Verdier v. Thalle Construction Company, Inc. Doc. 44 UNITED STATES DISTRICT COURT SOUTHERN DISTRICT OF NEW YORK DANIEL VERDIER, Plaintiff, No. 14-cv-4436 (NSR) -against- OPINION & ORDER THALLE CONSTRUCTION COMPANY, INC., Defendant. NELSONS. ROMAN, United Sfates District Judge Plaintiff Daniel Verdier ("Verdier") brings this action against his former employer, Defendant Thalle Construction Company, Inc. ("Thalle"), pursuant to 29 U.S.C. § 1132, to recover benefits allegedly dwed to him under a Defened Compensation Plan. For the following > reasons, Verdier's motion for summary judgment and to amend his complaint is GRANTED in part and DENIED in part. BACKGROUND The following facts are taken from the record before the Court, including the parties' respective submissions, affidavits, and exhibits. Unless otherwise noted, these facts are undisputed. Verdier was employed by Thalle for a total of seventeen years - from April 1970 thrnugh November 1978, and again from November 1981 through February 1990. (Affidavit of Daniel Verdier in Support of Plaintiffs Motion to Amend Complaint and for Summary Judgment iJ 2, ECF No. 36 [hereinafter "Pl. Affidavit"]; see Pl. Affidavit, Ex. 12, Letter from Greg Pacchiana, President ofThalle Construction Co., Inc. dated August 24, 2015 [hereinafter "Def.'s Aug. 2015 -•, , , . Letter'.'l)J/l or arouuq 1982, the parties entered into a binding Deferred Compensation Plan . , :,J,. ;,/,, ,, \ 11 Ii ' '' -, ' ' ' ' ' ;1 •· I J ELECTRONICALLY FILED 'DOC#: I I/ : DATE FILED: /1 ( 20// ---,,,,.,,' (“the Agreement”), which was revised in 1984. 1 (See Pl. Affidavit, Ex. 1, 3; Defendant’s Local 56.1 Statement ¶ 1, ECF No. 32 [hereinafter “Def. 56.1”].) This plan would compensate Plaintiff for the years that he had previously worked at Thalle (1970 through 1978), but not for the three years that he had been employed elsewhere. (Pl. Affidavit ¶ 3; see Def.’s Aug. 2015 Letter.) Under the Agreement, Plaintiff would begin to receive his benefits in 2013, when he reached sixty-five years of age. 2 (Pl. Affidavit, Ex. 3 ¶ 1.) Plaintiff was to receive equal monthly payments based on “the average of the final five (5) years of compensation” which would be calculated using an “integrated formula.” 3 (Id.) Plaintiff’s average compensation for 1985 through 1990, the final five years that he was employed at Thalle, was $48,315. (Pl. Affidavit ¶ 8; Def.’s Aug. 2015 Letter.) The Agreement references, but does not define the formula to be used in determining the benefit amount owed to Plaintiff. (Pl. Affidavit ¶ 9; Def. 56.1 ¶ 3.) In the years preceding this suit, Plaintiff attempted to contact Defendant to discuss and arrange to receive payments owed to him under the Agreement, but Defendant failed to respond. (See Pl. Affidavit ¶ ¶ 11, 12; id. at Exs. 7, 8.) In May 2015, Plaintiff initiated this action, and in late August of that year, Defendant began to make payments to Plaintiff. (Id. at Ex. 9; Def.’s 1 The original Agreement, which is unsigned, appears to have been superseded by a revised version, dated March 9, 1984. The differences between the two Agreements are nominal, and are not germane to this motion, as the portions in dispute are essentially identical. Nor are either party’s arguments premised upon differences between these two versions. As delineated in the letter explaining changes in the revised Agreement, (see Pl. Affidavit Ex. 2), in the subsequent Agreement, the amount to be paid to Plaintiff after “normal retirement,” as designated in Paragraph 1, increased from $180,000 to $202,800, and participants were given the additional option to receive their monthly payments in either 120 or 180 consecutive monthly installments. (Compare Pl. Affidavit Ex. 1 with Ex. 3.) For the purposes of this motion, the Court will refer to the revised Agreement. 2 Verdier turned sixty-five on July 31, 2013. (Pl. Affidavit ¶ 7.) 3 In the spirit of completeness, the Court notes that this was previously referred to only as a “formula” in the preceding Agreement, but that the parties do not address this distinction. (Compare Pl. Affidavit Ex. 1 with Ex. 3.) The term “integrated formula” likely relates to a reduction in benefit amount to account for Social Security Benefits. (See Pl. Affidavit ¶ 10) (“The 60% figure was taking into account that [Plaintiff] would be receiving social security payments that would supplement the Thalle payment”.); see generally 26 U.S.C. § 401(l). 2 Aug. 2015 Letter.) Defendant has stipulated that it is liable to Plaintiff under the Agreement. (Def. 56.1 ¶ 2.) However, the parties dispute the actual amount owed to Plaintiff pursuant to the terms of the Agreement. (See e.g., Pl. Affidavit ¶ 16; Def. 56.1 ¶¶ 5, 6.) JURISDICTION Plaintiff brings this action under the assumption that the Court has subject-matter jurisdiction pursuant to 28 U.S.C. § 1331, on the basis that Thalle’s Deferred Compensation Plan qualifies as a “pension plan” under the Employee Retirement Income Security Act of 1974 (“ERISA”), codified at 29 U.S.C. § 1001 et seq. As an initial matter, Thalle’s Deferred Compensation Plan appears to qualify as an ERISA “pension plan” under 29 U.S.C. § 1002(2)(A)), in that it is maintained by Thalle, for the purpose of providing deferred income to Thalle employees post-retirement. 4 (Pl. Affidavit, Ex. 3 at 1 (“Thalle desires to … assist [the employee] in providing for contingences of retirement.”). Furthermore, to the extent that a reasonable person could ascertain from the plan the base level of intended benefits, to be provided by Thalle, after the triggering event of retirement, in accordance with a formula, and could deduce, at least, that the class of beneficiaries is some subset of employees, the Thalle Plan also comports with a basic tenet of ERISA law – that “[a] ‘plan, fund, or program’ … [falls under] ERISA … [where,] from the surrounding circumstances 4 See Kuhbier v. McCartney, Verrino & Rosenberry Vested Producer Plan, 95 F. Supp. 3d 402, 410 (S.D.N.Y. 2015) (“In determining whether the plan at issue provides retirement income, courts consider the express terms or surrounding circumstances of the plan.”). Although Plaintiff references the possibility of “buy-out” payments prior to retirement, (see Pl. Affidavit Ex. 7), the Court finds the Agreement sufficient to qualify as an ERISA plan to the extent that it was designed, by its express terms, to provide deferred income post-retirement. See Albers v. Guardian Life Ins. Co. of Am., No. 98 CIV.6244 DC, 1999 WL 228367, at *4 (S.D.N.Y. Apr. 19, 1999) (finding deferred compensation agreement was not ERISA plan where it was designed to provide payment of income during employment and payment post retirement was “merely incidental”); see also Serio v. Wachovia Sec., LLC, No. 06– CV–4681, 2007 WL 2462626, at *4 (D.N.J. Aug. 27, 2007) (“[C]ourts interpreting the [s]ection 1002(2)(A) definition of pension plan have determined that the critical factor in determining whether a deferred compensation plan is an ERISA pension plan is whether the plan allows payments to be made to employees during active employment.”). 3 a reasonable person can ascertain the intended benefits, a class of beneficiaries, the source of financing, and procedures for receiving the benefits.” Kuhbier, 95 F. Supp. 3d at 409 (quoting Grimo v. Blue Cross/Blue Shield of Vt., 34 F.3d 148, 151 (2d Cir.1994)). Additionally, to the extent the “‘touchstone’ for determining if a plan is governed by ERISA is whether administering it necessitates ‘an ongoing administrative scheme,’” id. (quoting Castagna v. Luceno, No. 09–CV–9332, 2011 WL 1584593, at *19 (S.D.N.Y. Apr. 26, 2011), aff'd, 744 F.3d 254 (2d Cir. 2014) and aff'd, 558 Fed.Appx. 19 (2d Cir. 2014), this Court finds the level of managerial discretion and individualized review to be exercised by Thalle sufficient to satisfy such a requirement. See District of Columbia v. Greater Wash. Bd. of Trade, 506 U.S. 125, 130 n. 2 (1992) (noting a plan exists only if an employer has “some minimal, ongoing ‘administrative’ scheme or practice”). For example, aside from the requirement that Thalle provide continuous, monthly installments over the course of 120 or 180 months, Paragraphs 3.3 and 3.5 of the Plan afford Thalle the discretion to evaluate and monitor the ongoing status of an employee’s disability, for the purpose of benefit disbursement prior to normal retirement age. Furthermore, Paragraph 11 permits Defendant to analyze individual compliance with the Agreement’s non-compete provision. See Okun v. Montefiore Med. Ctr., 793 F.3d 277, 279 (2d Cir. 2015) (factors used to evaluate whether “administrative scheme” is sufficient to constitute ERISA plan include: “whether employer’s undertaking … requires managerial discretion in its administration; whether a reasonable employee would perceive an ongoing commitment by the employer to provide … benefits; and whether the employer was required to analyze circumstances of each employee’s termination separately in light of certain criteria”); see also Fort Halifax Packing Co. v. Coyne, 482 U.S. 1, 18 n. 10 (1987) (noting that “a commitment to pay … benefits to employees as each person [leaves] employment” can create 4 “the need for an administrative scheme to pay these benefits on an ongoing basis.”); Kuhbier, 95 F. Supp. 3d 402, at 416-18 (non-compete provision requiring Defendants to engage in individualized analyses weighed against finding administrative scheme insufficient to constitute ERISA plan). Additionally, the Plan represents the very kind that ERISA was designed to regulate, in that it vests Thalle with the “‘responsibility to pay benefits on a regular basis,’” causing Thalle to “face[] ... periodic demands on its assets that require long-term coordination and control.” Okun, 793 F.3d at 280 (quoting Fort Halifax, 482 U.S. at 12). Moreover, because ERISA’s protections are designed to “safeguard the financial integrity of employee benefit funds … and to ensure that employers’ promises are kept,” and Plaintiff brings this suit to recover unpaid benefits, this action appears to present one of the very circumstances contemplated under the Act. Belanger v. Wyman-Gordon Co., 71 F.3d 451, 454 (1st Cir. 1995). Finally, another court in this district has asserted subject-matter jurisdiction over litigation involving the same Deferred Compensation Plan, under 28 U.S.C. § 1331. See Pierorazio v. Thalle Const. Co., 13-CV-4500 (VB), 2014 WL 3887185, at *1 (S.D.N.Y. June 26, 2014) (recognizing federal jurisdiction where plaintiff sued Thalle Construction Company under ERISA for failure to pay benefits accrued under deferred compensation plan.) Nor does Defendant contest that this plan comes within the ambit of ERISA, and there is no dispute as to this fact. APPLICABLE STANDARDS SUMMARY JUDGMENT Motions for summary judgment are governed by Rule 56 of the Federal Rules of Civil Procedure. The rule states in pertinent part: 5 A party may move for summary judgment, identifying each claim or defense— or the part of each claim or defense—on which summary judgment is sought. The court shall grant summary judgment if the movant shows that there is no genuine dispute as to any material fact and the movant is entitled to judgment as a matter of law. Fed. R. Civ. P. 56(a). The moving party bears the initial burden of demonstrating the absence of any genuine dispute or issue of material fact by pointing to evidence in the record, “including depositions, documents . . . [and] affidavits or declarations,” Fed. R. Civ. P. 56(c)(1)(A), “which it believes demonstrate[s] the absence of a genuine issue of material fact.” Celotex Corp. v. Catrett, 477 U.S. 317, 323 (1986). Once the moving party has fulfilled its preliminary burden, the onus shifts to the nonmoving party to raise the existence of a genuine dispute of material fact. Fed. R. Civ. P. 56(c)(1)(A); Anderson v. Liberty Lobby, Inc., 477 U.S. 242, 252 (1986). A genuine dispute of material fact exists when “the evidence is such that a reasonable jury could return a verdict for the nonmoving party.” Annuity, Pension, Welfare & Appretinceship Skill Improvement & Safety Funds of Int’l Union of Operating Engineers v. Colonial Sur. Co., 11-CV00178 (NSR), 2014 WL 4493803, at *2 (S.D.N.Y. Sept. 11, 2014) (quoting Anderson, 477 U.S. at 248; accord Benn v. Kissane, 510 F. App’x 34, 36 (2d Cir. 2013)). Courts must “constru[e] the evidence in the light most favorable to the non-moving party and draw[] all reasonable inferences in its favor.” Fincher v. Depository Trust & Clearing Corp., 604 F.3d 712, 720 (2d Cir. 2010) (quoting Allianz Ins. Co. v. Lerner, 416 F.3d 109, 113 (2d Cir. 2005)). In reviewing the record, “the judge’s function is not himself to weigh the evidence and determine the truth of the matter.” Anderson, 477 U.S. at 249. Rather, “the inquiry performed is the threshold inquiry of determining whether there is the need for a trial.” Id. at 250. MOTION TO AMEND Generally, a party may amend a pleading once as a matter of course or at any time before 6 trial with leave of the court. Fed. R. Civ. P. 15(a)(1)-(2). If a party seeks leave to amend a pleading, “[t]he court should freely give leave when justice so requires.” Fed. R. Civ. P. 15(a)(2). “Reasons for a proper denial of leave to amend include undue delay, bad faith, futility of amendment, and perhaps most important, the resulting prejudice to the opposing party.” State Teachers Ret. Bd. v. Fluor Corp., 654 F.2d 843, 856 (2d Cir. 1981) (citing Foman v. Davis, 371 U.S. 178, 182, (1962). Leave to amend may properly be denied “on grounds of futility if the proposed amendment fails to state a legally cognizable claim or fails to raise triable issues of fact.” AEP Energy Servs. Gas Holding Co. v. Bank of Am., N.A., 626 F.3d 699, 725-726 (2d Cir. 2010) (quoting State Teachers Ret. Bd., 654 F.2d 843, 846) (2d Cir. 1981); accord Ruotolo, 514 F.3d 184, 191 (2d Cir. 2008) (quoting Foman, 371 U.S. at 182)). DISCUSSION I. Benefits Owed Under Thalle Deferred Compensation Plan Agreement Plaintiff moves for summary judgment on the basis that he is entitled to $289,900 pursuant to the terms of the Agreement. (See Memorandum of Law in Support of Plaintiff’s Motion to Amend His Complaint and for Summary Judgment, 5, ECF No. 35 [hereinafter “Pl. Mem.”]).) Defendant contends that Plaintiff is only entitled to $123,202. (See Affidavit of Attorney Wynn in Opposition to Plaintiff’s Motion for Summary Judgment, ¶¶ 5,6, ECF No. 33 [hereinafter “D. Counsel Affidavit”].) 5 5 Plaintiff contends that Attorney Wynn’s affidavit is legally insufficient to oppose Plaintiff’s motion because Wynn never worked for Defendant, and is merely General Counsel for the company that purchased Defendant. (See Plaintiff’s Reply Memorandum in Further Support of Plaintiff’s Motion to Amend his Complaint and for Summary Judgment, 2, ECF No. 42 [hereinafter “Pl. Reply”].) The Court may credit legal arguments advanced in an attorney’s affidavit, see Wm. Wrigley, Jr. Co. v. Waters, 82-CV-4496 (CES), 1986 WL 1180454, at *1 (S.D.N.Y. Aug. 14, 1986) (crediting legal arguments asserted in affidavit of defense counsel), but finds it unnecessary to do so here. The Court need only look to the terms of the Agreement to resolve the contractual dispute at issue, and cites Wynn’s affidavit only to reference Defendant’s purported interpretation of the contract. However, it would behoove both parties to review the Federal Rules of Civil Procedure and the Local Rules to ensure that future submissions comply. 7 The Agreement references, but does not provide the formula used to calculate Plaintiff’s total benefit amount. (See Agreement at 2.) However, the parties appear to agree that this benefit is deduced by multiplying Plaintiff’s average compensation over his final five years of employment by sixty percent (which accounts for social security payments to be received by Plaintiff), and multiplying that number by 10. (See Pl. Mem. at 5; see also D. Counsel Affidavit ¶ 5.) This formula results in a total benefit amount of $289,900, and there is no dispute of fact as to this number. Id. The parties only dispute whether or not Plaintiff’s total benefit amount should be modified, per the Agreement, in order to account for Plaintiff’s early departure from Thalle, prior to retirement. Defendant contends that Plaintiff would only have been entitled to the full benefit amount of $280,900 if he had remained at Thalle until retirement, and that his benefit must be modified, pursuant to Exhibit B of the Agreement, in order to account for his leave preretirement. (See D. Counsel Affidavit ¶¶ 5, 9.) Thus the question before the Court is whether it can determine the benefit amount owed to Plaintiff under the terms of the Agreement, as a matter of law, and what that amount is. As a preliminary matter, the Court must determine whether the ERISA Agreement is ambiguous. “Whether contract language is ambiguous is a question of law that is resolved by reference to the contract alone.” Fay v. Oxford Health Plan, 287 F.3d 96, 104 (2d Cir. 2002) (internal quotation marks and citations omitted); see also Aramony v. United Way of Am., 254 F.3d 403, 412 (2d Cir. 2001) (when determining whether a contract is ambiguous “reference may not be had to matters external to the entire … agreement.”) (internal quotation marks and citation omitted). Language in a plan “‘is ambiguous when it is capable of more than one meaning when 8 viewed objectively by a reasonably intelligent person who has examined the context of the entire ... agreement.’” Critchlow v. First UNUM Life Ins. Co. of Am., 378 F.3d 246, 256 (2d Cir. 2004). Generally, “unambiguous language in an ERISA plan must be interpreted and enforced in accordance with its plain meaning.” Aramony v. United Way Replacement Benefit Plan, 191 F.3d 140, 149 (2d Cir. 1999) (citing Devlin v. Transportation Communications Int’l, 173 F.3d 94, 103 (2d Cir.1999). To the extent that an ERISA plan contains ambiguous terms, the Court may consider extrinsic evidence to clarify the Agreement. Gibbs ex rel. Estate of Gibbs v. CIGNA Corp., 440 F.3d 571, 579 (2d Cir.2006). Furthermore, any ambiguities in the contract must be construed in favor of the beneficiary. Fay v. Oxford Health Plan, 287 F.3d at 104. Nonetheless, whether determined to be ambiguous or clear, “the provisions of an ERISA plan should be construed so as to render all provisions meaningful and to avoid illusory promises.” Aramony v. United Way Replacement Benefit Plan, 191 F.3d at 150 (internal quotation marks and citations omitted). Paragraph six of the Agreement covers employment terminations prior to retirement, for reasons other than disability or death. 6 According to this section, if an employee leaves, or is terminated before he becomes entitled to deferred compensation, he shall be entitled to benefits as defined in Agreement Exhibit B (“Exhibit B”). (See Agreement ¶ 6.) Under Exhibit B, when one’s employment is terminated outside of death or disability, the employee is “entitled to a nonforfeitable percentage of his final benefit indicated in Paragraph 1 [and] determined as follows:” for 0-10 total years of service, the non-forfeitable percentage is 0 percent; for years 10-11 of 6 Plaintiff does not contest that his termination is governed by Paragraph Six, and in turn, Exhibit B. Plaintiff only offers an alternate interpretation of the terms of Exhibit B. (See e.g., Pl. Reply Affidavit ¶ 12, ECF No. 41, [hereinafter “Pl. Reply Affidavit”].) 9 service, employees are entitled to a non-forfeitable percentage of 25 percent; and, for each year thereafter, the percentage is 2.5. (See Agreement Ex. B.) The paragraph that follows reads: “[n]otwithstanding the provisions of the preceding paragraph, the Employee shall be entitled to a 100% non-forfeitable interest in his retirement benefit as indicated in Paragraph 1 when he attains his normal retirement date.” (Id.) Plaintiff argues that this paragraph is “intended to supercede,” 7 and essentially nullify the preceding section, and entitles him to “100% of his benefit.” (Affidavit of Todd Heller, ¶ 5, ECF No. 38, [hereinafter “Heller Affidavit”].) Thus, according to Plaintiff, his “100% non-forfeitable interest” is the full benefit amount, which the parties agree is $289,900. (Id.) The Court finds Plaintiff’s reading inconsistent with the plain terms of the Agreement. 8 Plaintiff’s interpretation, entitling him to the full benefit amount, renders void both the first paragraph and non-forfeitable percentage schedule of Exhibit B, and renders Paragraph Six of the Agreement unnecessary. Such an interpretation directly contradicts prevailing law, which requires that ERISA plan provisions “be construed so as to render all provisions meaningful.” Aramony, 191 F.3d at 150 (internal quotation marks and citations omitted). Furthermore, Plaintiff’s interpretation requires that the Court read this section to provide Plaintiff with “100%” of his retirement benefit, but this is simply not what the Agreement states, and nothing in the Agreement leads the Court to conclude that “100%” of a retirement benefit is equivalent “100%” of a “non-forfeitable interest in [a] retirement benefit.” 7 Plaintiff’s contract interpretation argument is largely set forth in an affidavit submitted by an attorney who is not appearing in this matter, but purports to be an “expert in retirement plans,” and Plaintiff Daniel Verdier’s own Reply Affidavit. The Court notes that Mr.Verdier is represented by counsel, and the undersigned cannot consider legal arguments made by him on his own behalf. Neither of Plaintiff’s memoranda make specific arguments with regard to Exhibit B, thus the Court references the arguments set forth in the affidavit submitted by Attorney Heller for the narrow purpose of acknowledging Plaintiff’s interpretation of the plan terms. 8 Though not the model of clarity, the Court finds the Agreement unambiguous, as the meaning of Exhibit B is ascertainable without need to resort to evidence outside of the four-corners of the Agreement. 10 Instead, viewing the contract as a whole, the Court finds that the “100% non-forfeitable interest in [Plaintiff’s] retirement benefit,” referenced in the second paragraph of Exhibit B, refers not to Plaintiff’s full benefit amount, but to Plaintiff’s claim to a benefit under the Agreement. Thus, the Court finds that if a “reasonably intelligent person … examined the context of the entire ... agreement” they would find that Plaintiff’s benefit amount is rightly modified, pursuant to the “non-forfeitable percentage” schedule, resulting in a total payment of $123,202. 9 See Critchlow v. First UNUM Life Ins. Co. of Am., 378 F.3d at 256. Other aspects of the Agreement support this conclusion. 10 First, the term “interest” as it appears elsewhere in the Agreement, refers to a cognizable interest, or standing to assert a claim under the instrument in question. For instance, Paragraph Eight of the Agreement provides that Thalle may procure insurance on the life of the employee, but indicates that the employee “shall have no interest whatsoever in any such policy.” In other words, the employee cannot assert any right to this policy. As a point of comparison, because Plaintiff does have a non-forfeitable interest in his benefit under the Agreement, he is able to designate a beneficiary to receive benefit installments in the event of his death. 11 (See Agreement at ¶¶ 4, 5.) Finally, given the Agreement was designed to “reward and retain the services” of Thalle employees, it would make 9 This number is derived from multiplying Plaintiff’s full benefit amount of $289,900 by his non-forfeitable percentage. Plaintiff’s non-forfeitable percentage accounts for his seventeen years of employment with Thalle, and is calculated as follows – Plaintiff receives 25% for his first 10 years at Thalle, and an additional 2.5% for each additional year thereafter for a total non-forfeitable interest of 42.5%. $289,900 multiplied by 42.5% results in a total of $123,202. The parties agree that, to the extent the non-forfeitable schedule applies, this is the amount Plaintiff would be entitled to. (See D. Counsel Affidavit. ¶ 6; Pl. Reply Affidavit ¶ 13.) 10 The Court notes that prior to this action, Plaintiff also appeared to believe the non-forfeitable schedule applied to his benefit. (See Pl. Affidavit, Ex. 7) (letter dated December 1, 1993, in which Plaintiff asked for the “dollar amount of his vested interest under the agreement” and the “non-forfeitable percentage of his benefit” upon which it was based); (letter on behalf of Plaintiff dated November 10, 1995 noting Plaintiff’s “right to benefits arises under … paragraph ‘6’ and Exhibit ‘B,’” “calculate[ing] [his] non-forfeitable … benefit … by means of the formula set forth in Exhibit ‘B’” and using the non-forfeitable benefit schedule to compute the benefit owed) 11 See also 29 U.S.C. § 1002 (“The term “nonforfeitable” when used with respect to a pension benefit or right means a claim obtained by a participant or his beneficiary to that part of an immediate or deferred benefit under a pension plan which arises from the participant’s service, which is unconditional, and which is legally enforceable against the plan.”) 11 little sense for employees who left Thalle prior to retirement to receive the same benefit they would have received had they remained. 12 II. Plaintiff’s Motion to Amend to Seek Punitive Damages Plaintiff brings this action pursuant to ERISA Section 1132. As relevant to this motion, Section 1132 provides for the following remedies; recovery of benefits due, enforcement or clarification of rights under the agreement, an injunction, or “other appropriate equitable relief.” 29 U.S.C. § 1132. On numerous occasions, the Second Circuit has stated that “[c]lassic … punitive damages are never included within other appropriate equitable relief.” Gerosa v. Savasta & Co., 329 F.3d 317, 320-321 (2d Cir. 2003) (internal quotation marks and citations omitted); see Paneccasio v. Unisource Worldwide, Inc., 532 F.3d 101, 108 (2d Cir.2008) (holding that “sole remedies” available to plan participants bringing actions under 29 U.S.C. § 1132(a)(1) are for “recovery of benefits due, or for enforcement of the terms of” retirement plan); see also Kim v. Columbia Univ., 460 F. App’x 23, 26 (2d Cir. 2012) (noting restoration of Plaintiff’s retirement account with interest was the only relief available under 29 U.S.C. § 1132(a)(1)). Plaintiff fails to address this barrier to his claim in a meaningful manner. 13 12 This interpretation is further corroborated by the parties’ prior arrangement, which provides Plaintiff with benefits for his previous stint at Thalle, prior to the inception of the Deferred Compensation Plan, and his subsequent employment, excluding the three years he was not at Thalle. (See Pl. Affidavit. ¶ 3.) 13 Plaintiff argues that, while punitive damages are not generally available under ERISA, they can be awarded in cases of fraud and extreme disloyalty. (See Pl. Mem. at 3.) Yet, the only case that Plaintiff cites in support of this contention concludes that punitive damages are not available under ERISA. (See id. citing Diduck v. Kaszycki & Sons Contractors, Inc., 974 F.2d 270, 286 (2d Cir. 1992) (“The exception permitting recovery of punitive damages in cases of fraud or extreme disloyalty is just that—an exception—occasionally awarded in a few states … Our conclusion that punitive damages are not available under § 502(a)(2) is reinforced by the virtually unanimous interpretation of § 502(a)(3)’s similar language—‘appropriate equitable relief’—as not allowing such recovery.”) (internal quotation marks and citations omitted). 12 Because punitive damages are not recoverable under ERISA, such a claim would not be legally cognizable, and Plaintiff’s leave to amend would be futile. For this reason, Plaintiff’s motion to amend is denied. III. Plaintiff’s Request for Attorney’s Fees and Prejudgment Interest 14 a. Attorneys’ Fees Section 502(g) of ERISA provides that “the court in its discretion may allow reasonable attorney’s fees and costs ... to either party.” 29 U.S.C. § 1132(g)(1). To qualify for an award of attorneys’ fees, a party must have achieved “some degree of success on the merits.” Donachie v. Liberty Life Assurance Co. of Boston, 745 F.3d 41, 46 (2d Cir. 2014) (quoting Hardt v. Reliance Standard Life Ins. Co., 560 U.S. 242, 254–55 (2010)). “Whether a plaintiff has obtained some degree of success on the merits is the sole factor that a court must consider in exercising its discretion.” Id. Although a court may, without further inquiry, award attorneys’ fees to a plaintiff who has had “some degree of success … courts retain discretion to consider five additional factors” when determining whether such an award is appropriate. Id. (internal quotation marks and citations omitted). Known as the “Chambless factors,” they are: (1) the degree of opposing parties’ culpability or bad faith; (2) ability of opposing parties to satisfy an award of attorneys’ fees; (3) whether an award of attorneys’ fees against the opposing parties would deter other persons acting under similar circumstances; (4) whether the parties requesting attorneys’ fees sought to benefit all participants and beneficiaries of an ERISA plan or to resolve a significant legal question regarding ERISA itself; and (5) the relative merits of the parties’ positions. Id. (citations omitted). Because Plaintiff has prevailed in asserting his right to benefits under the Agreement, and Defendant concedes that it became liable to Plaintiff for these benefits when he turned sixty- 14 Defendant does not address Plaintiff’s claims for attorneys’ fees or prejudgment interest. 13 five, 15 the Court finds that an award of attorney’s fees is appropriate. The Court also notes that the Chambless factors weigh in favor of a grant of attorney’s fees. First, Defendant’s stipulation to liability under the Agreement, and its willingness to pay Plaintiff a lump sum to account for the payments that should have been made when Plaintiff turned sixty-five, demonstrate culpability under the first factor. See Slupinski v. First Unum Life Ins. Co., 554 F.3d 38, 48 (2d Cir. 2009) (“[C]onduct that is blameable; censurable; ... at fault” or “involving the breach of a legal duty or the commission of a fault” is sufficient for culpability) (internal quotation marks and citations omitted). As to the second factor, because the Court does not have sufficient information to determine Defendant’s ability to satisfy such an award, this factor is not probative. 16 The third factor weighs in Plaintiff’s favor since a fee award would encourage employers owing ERISA benefits to honor their agreements with employees and to make payments in a timely fashion. Turning to the fourth factor, Plaintiff’s action did not specifically seek to benefit all participants and beneficiaries, nor to resolve a significant legal question regarding ERISA, and this factor does not weigh heavily in favor of a grant of attorneys’ fees. Finally, considering the fifth factor, the Court finds that the Agreement entitled Plaintiff to recover some benefits (though not in the amount sought by Plaintiff), and this factor also weighs in favor of awarding Plaintiff attorneys’ fees. For these reasons, the Court finds that Plaintiff is entitled to recover reasonable attorneys’ fees. This matter is respectfully referred to Magistrate Judge Lisa M. Smith for a determination regarding the appropriate amount of such fees. 15 (See e.g., Def.’s Aug. 2015 Letter) (indicating an intent to pay Plaintiff a lump sum of $29,196.60, to account for payments accrued since August 1, 2013, the day after Plaintiff had reached age sixty-five.) 16 This factor has been ascribed less bearing on the Chambless analysis than its analogues. See Severstal Wheeling, Inc. v. WPN Corp., No. 10-CIV-954 (LTS) (GWG), 2016 WL 1611501, at *2 (S.D.N.Y. Apr. 21, 2016) (noting factor two “is weighed less heavily”). 14 b. Prejudgment Interest Plaintiff seeks prejudgment interest on the total benefit amount at the statutory rate of interest of nine percent. (See Pl. Mem., at 5-6.) Whether a prevailing party in “a suit to enforce a right under ERISA” is entitled to prejudgment interest is “ordinarily left to the discretion of the district court.” Jones v. UNUM Life Ins. Co. of Am., 223 F.3d 130, 139 (2d Cir. 2000); see Slupinski, 554 F.3d at 53–54. In exercising such discretion, courts consider the following factors: “(i) the need to fully compensate the wronged party for actual damages suffered, (ii) considerations of fairness and the relative equities of the award, (iii) the remedial purpose of the statute involved, and/or (iv) such other general principles as are deemed relevant by the court.” Id. at 55; Jones, 223 F.3d at 139 (internal quotation marks and citations omitted). Although the decision to grant prejudgment interest ultimately lies with the Court, such an award should be granted to “make the [plaintiff] whole,” “not to give them a windfall.” Algie v. RCA Glob. Commc’ns, Inc., 891 F. Supp. 875, 899 (S.D.N.Y. 1994), aff’d, 60 F.3d 956 (2d Cir. 1995); see City of Milwaukee v. Cement Division, National Gypsum Co., 515 U.S. 189, 195 (1995) (“The essential rationale for awarding prejudgment interest is to ensure that an injured party is fully compensated for its loss”). As to the first factor, Plaintiff had a reasonable expectation that he would begin receiving retirement benefits from Thalle beginning in August 2013, and had to bring the instant action in order to vindicate his rights under the Agreement. Plaintiff attempted to contact Defendant on at least four occasions, both before and after he reached retirement age, in order to inquire as to his benefits, and Defendant never provided a response. (See Pl. Affidavit ¶¶ 11, 12; id., Ex. 7; see also Pl. Reply Affidavit, Ex. 24, 21:11-14.) Given these circumstances, and relevant caselaw, 15 the Court finds that the first factor weighs in favor of a prejudgment interest award. See Slupinski, 554 F.3d at 54 (quoting Kansas v. Colorado, 533 U.S. 1, 10 (2001)) (“a monetary award does not fully compensate Plaintiff unless it includes an interest component.”); Jones, 223 F.3d at 139 (“prejudgment interest is an element of the plaintiff’s complete compensation”). Second, Defendant has conceded that Plaintiff’s payments were “due and owing” as of August 1, 2013, effectively admitting a breach under the Agreement. Furthermore, between August 2013 and September 2015, Defendant enjoyed access to, and deprived Plaintiff of, funds to which he was entitled. (See Def. August 2015 Letter); see also Slupinski, 554 F.3d at 54 (“an award of prejudgment interest may be needed in order to ensure that the defendant not enjoy a windfall as a result of its wrongdoing”). Thus, as to the second factor, fairness and equity warrant an award of prejudgment interest. Third, “[i]n light of ERISA’s purpose of protecting employees’ rights to receive the benefits they are due, … [the] third factor[], i.e., the remedial purpose of ERISA,” also favors Plaintiff. Slupinski, 554 F.3d at 55. However, the record reflects that Defendant paid Plaintiff a monthly interest fee of nine percent for all late payments due through September 2015, and began to make regular payments from that point forward. (See Def.’s Aug. 2015 Letter; Pl. Affidavit, Ex. 13.) In light of this, the Court finds that Plaintiff’s award for prejudgment interest should be reduced to account for the interest already paid. The Court refers this matter to Magistrate Judge Lisa M. Smith for a determination as to the appropriate interest rate and timeframe for the award of prejudgment interest. 17 17 See Taaffe v. Life Ins. Co. of N. Am., 769 F. Supp. 2d 530, 535 (S.D.N.Y. 2011) (calculating prejudgment interest, noting courts “routinely calculate prejudgment interest from a midpoint date in the delinquency period,” and identifying that period as the date benefits become due, through the date Plaintiff receives payment of retroactive benefits). 16 CONCLUSION For the foregoing reasons, Verdier' s motion to amend and for summary judgment is GRANTED in part and DENIED in part. The Court finds that Plaintiff is only entitled to benefits in the amount of $123 ,202 under the terms of the Agreement, and grants partial summary judgment in favor of the Defendant on tpis point. The Court denies Plaintiffs motion ) to amend, and grants Plaintiffs request for attorney's fees and prejudgment interest. This matter is hereby referred to Magistrate Judge Lisa M. Smith for an inquest regarding attorneys' fees and a determination regarding an appropriate award of prejudgment interest. The Court respectfully directs the Clerk to terminate the motion at ECF No. 34. I Dated: ' January f':Z017 White Plains, New York SO ORDERED: United States District Judge L 17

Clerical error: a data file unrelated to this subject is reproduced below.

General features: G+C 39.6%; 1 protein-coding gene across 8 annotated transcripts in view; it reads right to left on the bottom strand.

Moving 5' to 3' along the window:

This site is protected by reCAPTCHA and the Google Privacy Policy and Terms of Service apply.